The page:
As climate change alters temperature and weather patterns, it will also have an impact on plant and animal life. Both the number and range of species, which define biodiversity, are expected to decline greatly as temperatures continue to rise. The loss of biodiversity could have many negative impacts on the future of ecosystems and humanity worldwide.
Climate Change's Impact on Environment
Greenhouse gases, such as carbon dioxide, absorb heat from sunlight, preventing it from escaping back into space. As the level of greenhouse gases rises, so will temperatures. The Intergovernmental Panel on Climate Change predicts that by 2100, temperatures may rise as much as 6 degrees Celsius (11 degrees Fahrenheit). Though changes in climate have happened in the past, the rapid severity of this change will directly affect ecosystems and biodiversity.
Effects on Land Biodiversity
The polar regions are already affected by rising temperatures. Diminishing ice packs have reduced the habitats of polar bears, penguins, puffins and other Arctic creatures. As the ice melts, it will cause a rise in sea level, which will affect and perhaps destroy ecosystems on coast lines. Changes in temperatures will also cause shifts in mating cycles, especially for migratory animals that rely on changing seasons to indicate their migration and reproductive timing.
Effects on Ocean Biodiversity
Rising sea levels will also cause changes to sea temperature and perhaps even currents. Such changes would have a strong impact on zooplankton, an essential part of the food chain in the ocean. Shifts in where plankton are found and how big their populations are could upset the biodiversity in the ocean. Whales especially could be affected as many species require mass amounts of plankton to survive. In addition, increased carbon dioxide causes acidification of the ocean, affecting creatures and plants that are sensitive to pH imbalances.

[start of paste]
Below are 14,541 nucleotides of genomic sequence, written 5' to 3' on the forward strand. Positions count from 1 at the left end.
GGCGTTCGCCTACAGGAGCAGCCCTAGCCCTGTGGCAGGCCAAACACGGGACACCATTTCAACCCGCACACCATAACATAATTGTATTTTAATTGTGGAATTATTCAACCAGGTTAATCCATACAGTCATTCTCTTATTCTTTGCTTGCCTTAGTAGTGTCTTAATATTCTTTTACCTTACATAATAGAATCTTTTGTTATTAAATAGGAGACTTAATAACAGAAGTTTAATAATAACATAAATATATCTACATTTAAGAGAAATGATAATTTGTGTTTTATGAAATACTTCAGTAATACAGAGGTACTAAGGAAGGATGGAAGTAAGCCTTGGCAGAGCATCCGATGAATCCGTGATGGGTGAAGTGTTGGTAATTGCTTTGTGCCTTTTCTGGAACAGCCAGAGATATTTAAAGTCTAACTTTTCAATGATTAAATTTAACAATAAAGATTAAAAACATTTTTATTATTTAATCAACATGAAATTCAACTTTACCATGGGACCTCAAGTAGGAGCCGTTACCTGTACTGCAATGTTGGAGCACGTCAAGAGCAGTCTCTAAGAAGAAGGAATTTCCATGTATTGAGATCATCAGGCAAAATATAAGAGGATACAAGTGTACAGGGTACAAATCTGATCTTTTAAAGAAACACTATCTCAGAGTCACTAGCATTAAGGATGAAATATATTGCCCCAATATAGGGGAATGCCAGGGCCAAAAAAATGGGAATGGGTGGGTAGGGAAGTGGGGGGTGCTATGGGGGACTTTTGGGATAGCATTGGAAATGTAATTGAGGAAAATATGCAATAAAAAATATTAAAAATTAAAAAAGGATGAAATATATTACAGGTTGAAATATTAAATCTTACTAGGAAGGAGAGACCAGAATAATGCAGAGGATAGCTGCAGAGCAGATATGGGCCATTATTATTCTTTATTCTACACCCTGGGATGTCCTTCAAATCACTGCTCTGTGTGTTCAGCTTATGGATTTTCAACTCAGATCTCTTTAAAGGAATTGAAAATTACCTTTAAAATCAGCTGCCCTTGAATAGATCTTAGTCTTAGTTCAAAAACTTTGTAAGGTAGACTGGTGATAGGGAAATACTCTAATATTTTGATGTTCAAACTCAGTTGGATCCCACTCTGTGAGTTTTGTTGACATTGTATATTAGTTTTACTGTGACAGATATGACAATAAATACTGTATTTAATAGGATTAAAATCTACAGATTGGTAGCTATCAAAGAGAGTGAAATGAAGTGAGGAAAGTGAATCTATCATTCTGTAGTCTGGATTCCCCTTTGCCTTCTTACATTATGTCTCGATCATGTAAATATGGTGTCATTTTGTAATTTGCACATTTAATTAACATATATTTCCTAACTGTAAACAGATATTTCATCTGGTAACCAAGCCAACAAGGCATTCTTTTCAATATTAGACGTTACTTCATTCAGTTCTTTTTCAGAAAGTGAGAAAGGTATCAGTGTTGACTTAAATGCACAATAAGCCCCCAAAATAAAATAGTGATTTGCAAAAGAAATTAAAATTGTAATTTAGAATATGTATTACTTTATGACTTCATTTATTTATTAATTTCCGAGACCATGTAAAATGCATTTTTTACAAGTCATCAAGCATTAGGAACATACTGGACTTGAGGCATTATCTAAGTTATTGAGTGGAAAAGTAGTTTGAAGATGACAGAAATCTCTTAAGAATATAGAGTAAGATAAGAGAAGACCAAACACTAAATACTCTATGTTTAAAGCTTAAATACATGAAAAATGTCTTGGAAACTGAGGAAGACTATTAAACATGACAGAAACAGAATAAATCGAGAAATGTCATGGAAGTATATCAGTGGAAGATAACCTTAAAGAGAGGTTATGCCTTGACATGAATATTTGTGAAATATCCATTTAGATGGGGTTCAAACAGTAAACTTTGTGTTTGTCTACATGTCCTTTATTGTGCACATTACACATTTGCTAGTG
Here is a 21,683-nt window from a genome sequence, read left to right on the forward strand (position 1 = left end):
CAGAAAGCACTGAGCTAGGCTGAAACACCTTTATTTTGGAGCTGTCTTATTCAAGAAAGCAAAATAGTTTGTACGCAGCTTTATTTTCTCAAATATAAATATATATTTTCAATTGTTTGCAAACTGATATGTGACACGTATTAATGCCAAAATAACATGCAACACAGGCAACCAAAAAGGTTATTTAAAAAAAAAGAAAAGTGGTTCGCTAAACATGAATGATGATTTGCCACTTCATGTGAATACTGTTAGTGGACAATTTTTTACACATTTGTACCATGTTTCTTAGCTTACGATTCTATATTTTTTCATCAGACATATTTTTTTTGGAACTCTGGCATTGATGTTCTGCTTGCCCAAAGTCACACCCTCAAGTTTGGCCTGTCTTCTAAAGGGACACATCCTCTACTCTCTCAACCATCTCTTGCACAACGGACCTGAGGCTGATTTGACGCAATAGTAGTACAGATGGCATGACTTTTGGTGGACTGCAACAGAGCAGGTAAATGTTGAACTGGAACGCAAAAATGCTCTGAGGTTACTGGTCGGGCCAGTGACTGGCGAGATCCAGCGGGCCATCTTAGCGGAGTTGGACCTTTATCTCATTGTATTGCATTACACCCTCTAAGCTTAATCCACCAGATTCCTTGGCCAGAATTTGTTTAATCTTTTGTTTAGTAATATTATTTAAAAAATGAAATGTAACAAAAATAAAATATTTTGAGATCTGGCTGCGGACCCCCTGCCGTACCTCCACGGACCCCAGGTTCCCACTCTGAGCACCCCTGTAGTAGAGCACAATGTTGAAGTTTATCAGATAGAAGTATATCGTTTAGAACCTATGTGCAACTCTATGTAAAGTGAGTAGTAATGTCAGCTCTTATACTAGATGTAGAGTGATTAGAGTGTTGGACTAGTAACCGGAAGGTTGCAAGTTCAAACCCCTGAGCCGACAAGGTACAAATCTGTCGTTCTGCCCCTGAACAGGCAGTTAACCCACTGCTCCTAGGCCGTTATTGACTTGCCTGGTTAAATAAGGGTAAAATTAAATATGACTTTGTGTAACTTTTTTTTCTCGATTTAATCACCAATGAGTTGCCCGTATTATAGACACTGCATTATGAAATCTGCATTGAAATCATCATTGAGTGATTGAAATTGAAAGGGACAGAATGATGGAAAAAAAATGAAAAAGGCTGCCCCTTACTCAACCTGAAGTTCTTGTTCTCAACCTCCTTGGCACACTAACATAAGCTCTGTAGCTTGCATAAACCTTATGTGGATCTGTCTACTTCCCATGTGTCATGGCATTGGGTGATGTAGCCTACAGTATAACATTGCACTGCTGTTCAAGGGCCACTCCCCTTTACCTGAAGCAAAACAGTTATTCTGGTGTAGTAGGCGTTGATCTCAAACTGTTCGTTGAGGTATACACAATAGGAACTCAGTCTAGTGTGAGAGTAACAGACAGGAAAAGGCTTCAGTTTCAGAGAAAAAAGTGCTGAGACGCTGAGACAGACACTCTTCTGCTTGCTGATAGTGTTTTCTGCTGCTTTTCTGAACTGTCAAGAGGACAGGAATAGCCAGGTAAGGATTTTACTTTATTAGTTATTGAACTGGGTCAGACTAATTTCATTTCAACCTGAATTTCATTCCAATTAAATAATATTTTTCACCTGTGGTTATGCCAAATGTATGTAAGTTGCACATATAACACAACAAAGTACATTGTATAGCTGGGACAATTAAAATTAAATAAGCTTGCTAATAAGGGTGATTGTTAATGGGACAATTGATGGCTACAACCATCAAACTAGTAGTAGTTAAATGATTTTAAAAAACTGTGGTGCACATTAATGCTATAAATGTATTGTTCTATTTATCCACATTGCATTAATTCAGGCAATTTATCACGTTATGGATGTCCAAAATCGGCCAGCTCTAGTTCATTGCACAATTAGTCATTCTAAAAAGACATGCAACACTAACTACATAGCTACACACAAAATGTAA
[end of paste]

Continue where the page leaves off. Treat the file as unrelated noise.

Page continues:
Lack of Biodiversity
As biodiversity decreases, there will be far-reaching effects. Disruptions in the food chain may greatly affect not only ecosystems but also humanity's ability to feed an ever-growing population. For example, losing diverse insect species will decrease plant pollination. There is also a risk of decreased ability to produce medicine as key plants are lost to extinction. Biodiversity also protects against natural disasters, such as grasses that have evolved specifically to resist the spread of wildfires.